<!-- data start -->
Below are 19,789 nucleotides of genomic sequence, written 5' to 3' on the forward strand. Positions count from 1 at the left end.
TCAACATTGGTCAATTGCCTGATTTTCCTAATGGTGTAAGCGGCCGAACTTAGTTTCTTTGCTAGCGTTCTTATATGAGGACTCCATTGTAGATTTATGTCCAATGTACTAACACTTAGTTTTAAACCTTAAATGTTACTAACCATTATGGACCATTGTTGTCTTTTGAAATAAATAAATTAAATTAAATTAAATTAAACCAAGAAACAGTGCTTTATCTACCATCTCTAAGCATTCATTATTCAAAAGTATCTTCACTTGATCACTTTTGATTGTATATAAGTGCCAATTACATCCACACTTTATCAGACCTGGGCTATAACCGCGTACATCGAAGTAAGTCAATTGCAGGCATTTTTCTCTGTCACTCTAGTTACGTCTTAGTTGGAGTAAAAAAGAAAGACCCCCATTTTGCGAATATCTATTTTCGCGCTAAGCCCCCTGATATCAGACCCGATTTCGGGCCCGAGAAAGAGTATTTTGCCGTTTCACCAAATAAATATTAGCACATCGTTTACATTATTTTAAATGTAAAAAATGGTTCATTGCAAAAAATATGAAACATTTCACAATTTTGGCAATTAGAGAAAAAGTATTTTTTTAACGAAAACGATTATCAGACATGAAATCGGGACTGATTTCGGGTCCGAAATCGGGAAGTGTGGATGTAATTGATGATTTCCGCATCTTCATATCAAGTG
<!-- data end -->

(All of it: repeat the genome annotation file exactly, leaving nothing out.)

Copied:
Below are 19,789 nucleotides of genomic sequence, written 5' to 3' on the forward strand. Positions count from 1 at the left end.
TCAACATTGGTCAATTGCCTGATTTTCCTAATGGTGTAAGCGGCCGAACTTAGTTTCTTTGCTAGCGTTCTTATATGAGGACTCCATTGTAGATTTATGTCCAATGTACTAACACTTAGTTTTAAACCTTAAATGTTACTAACCATTATGGACCATTGTTGTCTTTTGAAATAAATAAATTAAATTAAATTAAATTAAACCAAGAAACAGTGCTTTATCTACCATCTCTAAGCATTCATTATTCAAAAGTATCTTCACTTGATCACTTTTGATTGTATATAAGTGCCAATTACATCCACACTTTATCAGACCTGGGCTATAACCGCGTACATCGAAGTAAGTCAATTGCAGGCATTTTTCTCTGTCACTCTAGTTACGTCTTAGTTGGAGTAAAAAAGAAAGACCCCCATTTTGCGAATATCTATTTTCGCGCTAAGCCCCCTGATATCAGACCCGATTTCGGGCCCGAGAAAGAGTATTTTGCCGTTTCACCAAATAAATATTAGCACATCGTTTACATTATTTTAAATGTAAAAAATGGTTCATTGCAAAAAATATGAAACATTTCACAATTTTGGCAATTAGAGAAAAAGTATTTTTTTAACGAAAACGATTATCAGACATGAAATCGGGACTGATTTCGGGTCCGAAATCGGGAAGTGTGGATGTAATTGATGATTTCCGCATCTTCATATCAAGTG